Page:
There are dogs obsessed with drinking water and there are dogs who drink loads of water because of an underlying medical condition. An important question to ask is whether the behavior is a new one or whether the affected dog has been this way ever since the owner got him. In dogs recently rescued from a shelter, water obsession is not uncommon, considering that a shelter environment may be stressful and increased drinking may be a coping mechanism. If a dog though becomes obsessed with drinking water out of the blue, a potential underlying medical problem must be investigated.
Avoid Restricting Water
Dogs obsessed with drinking water are often simply dogs drinking because it's very hot or they have exercised heavily.
Generally, the normal intake of water in dogs is 1 ounce (30ml) of water per pound of body weight in 24 hours, explains veterinarian Dr. Dave.
If your dog is drinking obsessively and also peeing a lot or having accidents in the home, and you cannot find a reasonable explanation, it's important to avoid restricting water as this may not be a safe practice.
There is a good reason why restricting water is not safe in a dog who is drinking and peeing a whole lot.
The dog may be suffering from an underlying medical condition where excess volume of urine is being produced. In this case, the increased drinking is a compensatory mechanism in response to the large volume of urine produced, explains veterinarian Dr. Shadwick.
Therefore avoid restricting water until you have had your vet rule any possible medical conditions.
Possible Medical Problems
Dogs obsessed with drinking water may do so because of medical reasons, it's therefore important to rule out several potential medical problems. Psychogenic polydipsia is indeed a disorder that's diagnosed by exclusion.
One potential medical problem that may appear as obsessive drinking is diabetes insipidus, that is, excessive blood glucose levels.
Another possible medical condition is early kidney disease or early liver disease. Both these conditions may cause an increase in drinking while other symptoms may not be visible until later on as the disease progresses.
Other possible medical causes include Cushing's disease (excessive blood cortisol levels), Addison's disease (underproduction of cortisol hormone) and hypercalcemia (high calcium levels), but generally this occurs secondary to cancer.
Several of these medical conditions can be ruled out by having the vet perform some baseline tests such as a complete blood count and serum biochemistry profile, a urinalysis, and a urine culture.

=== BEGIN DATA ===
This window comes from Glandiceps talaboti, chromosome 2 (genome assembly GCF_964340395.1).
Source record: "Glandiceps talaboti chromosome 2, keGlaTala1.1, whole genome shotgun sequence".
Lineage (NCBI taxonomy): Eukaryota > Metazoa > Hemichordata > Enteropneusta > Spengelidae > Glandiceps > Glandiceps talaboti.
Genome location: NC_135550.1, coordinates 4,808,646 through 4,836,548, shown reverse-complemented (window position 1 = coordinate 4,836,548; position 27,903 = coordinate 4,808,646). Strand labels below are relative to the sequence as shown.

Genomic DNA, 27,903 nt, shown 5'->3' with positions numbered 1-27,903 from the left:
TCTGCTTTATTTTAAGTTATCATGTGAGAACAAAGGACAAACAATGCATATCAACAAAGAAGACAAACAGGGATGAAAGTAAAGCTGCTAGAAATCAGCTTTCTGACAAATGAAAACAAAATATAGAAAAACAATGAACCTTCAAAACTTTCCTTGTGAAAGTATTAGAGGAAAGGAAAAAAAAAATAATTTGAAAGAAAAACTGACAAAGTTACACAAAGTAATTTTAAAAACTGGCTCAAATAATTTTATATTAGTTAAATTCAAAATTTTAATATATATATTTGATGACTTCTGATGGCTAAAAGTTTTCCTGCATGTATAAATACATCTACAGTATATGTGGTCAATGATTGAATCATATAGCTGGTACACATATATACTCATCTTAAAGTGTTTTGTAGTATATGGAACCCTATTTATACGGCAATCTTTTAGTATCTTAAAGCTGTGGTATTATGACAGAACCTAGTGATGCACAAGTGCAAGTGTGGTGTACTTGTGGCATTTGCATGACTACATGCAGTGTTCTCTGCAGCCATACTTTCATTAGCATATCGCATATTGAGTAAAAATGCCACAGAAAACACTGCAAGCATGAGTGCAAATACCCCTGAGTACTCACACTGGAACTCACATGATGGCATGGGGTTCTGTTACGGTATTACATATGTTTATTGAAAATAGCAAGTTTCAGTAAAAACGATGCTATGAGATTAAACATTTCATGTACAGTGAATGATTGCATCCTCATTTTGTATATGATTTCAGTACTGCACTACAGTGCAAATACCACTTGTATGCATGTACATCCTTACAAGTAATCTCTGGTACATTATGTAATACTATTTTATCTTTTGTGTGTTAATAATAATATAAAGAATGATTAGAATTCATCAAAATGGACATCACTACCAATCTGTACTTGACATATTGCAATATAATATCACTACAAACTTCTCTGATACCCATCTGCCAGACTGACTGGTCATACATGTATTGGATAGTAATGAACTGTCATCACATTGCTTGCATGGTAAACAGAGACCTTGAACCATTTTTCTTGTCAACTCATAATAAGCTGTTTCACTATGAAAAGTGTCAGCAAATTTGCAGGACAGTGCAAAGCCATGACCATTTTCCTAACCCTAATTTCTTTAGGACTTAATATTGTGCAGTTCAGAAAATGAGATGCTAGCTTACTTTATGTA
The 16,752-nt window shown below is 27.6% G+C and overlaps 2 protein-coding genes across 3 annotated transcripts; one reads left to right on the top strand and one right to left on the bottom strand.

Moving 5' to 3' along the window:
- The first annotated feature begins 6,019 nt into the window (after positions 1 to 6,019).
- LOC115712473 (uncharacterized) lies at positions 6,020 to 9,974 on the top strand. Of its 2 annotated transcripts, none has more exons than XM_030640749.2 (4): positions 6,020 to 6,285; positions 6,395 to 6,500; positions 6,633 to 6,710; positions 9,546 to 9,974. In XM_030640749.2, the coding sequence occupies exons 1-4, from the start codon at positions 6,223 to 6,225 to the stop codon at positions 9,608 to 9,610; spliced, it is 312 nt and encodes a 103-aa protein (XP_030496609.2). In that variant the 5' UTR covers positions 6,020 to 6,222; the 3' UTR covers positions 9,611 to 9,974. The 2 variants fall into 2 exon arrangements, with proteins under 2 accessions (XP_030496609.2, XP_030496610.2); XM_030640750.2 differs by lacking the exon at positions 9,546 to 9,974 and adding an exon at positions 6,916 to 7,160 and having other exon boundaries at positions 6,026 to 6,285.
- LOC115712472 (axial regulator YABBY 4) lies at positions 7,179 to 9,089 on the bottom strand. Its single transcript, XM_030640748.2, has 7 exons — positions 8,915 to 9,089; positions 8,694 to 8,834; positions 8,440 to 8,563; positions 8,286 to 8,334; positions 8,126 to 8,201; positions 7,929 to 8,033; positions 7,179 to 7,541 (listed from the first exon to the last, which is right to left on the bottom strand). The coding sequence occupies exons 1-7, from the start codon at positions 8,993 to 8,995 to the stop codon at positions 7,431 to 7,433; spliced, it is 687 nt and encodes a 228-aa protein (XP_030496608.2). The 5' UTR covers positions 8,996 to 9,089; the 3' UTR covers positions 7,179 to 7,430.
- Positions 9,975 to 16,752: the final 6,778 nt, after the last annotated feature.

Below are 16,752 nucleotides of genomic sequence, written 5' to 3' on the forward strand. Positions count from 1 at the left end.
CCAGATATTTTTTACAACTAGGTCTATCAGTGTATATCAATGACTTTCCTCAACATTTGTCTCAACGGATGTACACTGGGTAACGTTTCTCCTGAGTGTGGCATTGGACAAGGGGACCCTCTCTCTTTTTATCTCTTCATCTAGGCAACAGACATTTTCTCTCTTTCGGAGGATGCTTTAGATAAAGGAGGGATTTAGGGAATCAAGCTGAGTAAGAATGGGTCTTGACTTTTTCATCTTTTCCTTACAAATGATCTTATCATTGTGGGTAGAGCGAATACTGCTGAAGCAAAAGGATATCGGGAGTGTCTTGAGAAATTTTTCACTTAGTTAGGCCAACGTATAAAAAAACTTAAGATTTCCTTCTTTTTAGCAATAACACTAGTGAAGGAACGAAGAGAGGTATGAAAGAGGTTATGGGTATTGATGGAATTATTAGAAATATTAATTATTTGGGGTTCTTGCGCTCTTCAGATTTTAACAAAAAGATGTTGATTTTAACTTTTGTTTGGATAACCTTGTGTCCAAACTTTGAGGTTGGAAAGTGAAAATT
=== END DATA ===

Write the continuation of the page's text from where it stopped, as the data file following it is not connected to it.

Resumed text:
On top of medical conditions, sometimes in dogs obsessed with drinking water, the increased drinking can be caused by certain drugs such as steroids. High-sodium diets may also cause increased drinking.
Dogs Obsessed with Drinking Water
Once all medical causes can be ruled out, the veterinarian may suspect a case of psychogenic polydipsia. Psychogenic means "having a psychological origin or cause rather than a physical one" and polydispsia is the medical term for increased drinking. Put these words together and you have compulsive drinking in dogs.
Canine psychogenic polydipsia is not really a disease per se', but rather an annoyance to the owner who may end up cleaning accidents all the time considering that increased drinking may lead to increased urination up to the point of not being able to hold it anymore. This condition though is overall not very common.
If you suspect your dog may have this condition, it may help to consult with a veterinarian specializing in dog behavior. The veterinary behaviorist can make sure there are no underlying medical causes, and if the case truly turns out being psychogenic polydipsia, the vet may suggest behavior modification, psychogenic drugs and partial water restriction.
"Affected animals are usually young hyperactive breeds large breed dogs that have been placed in exercise restrictive environments or subjected to some sort of stress."~Susan M. Meric DVM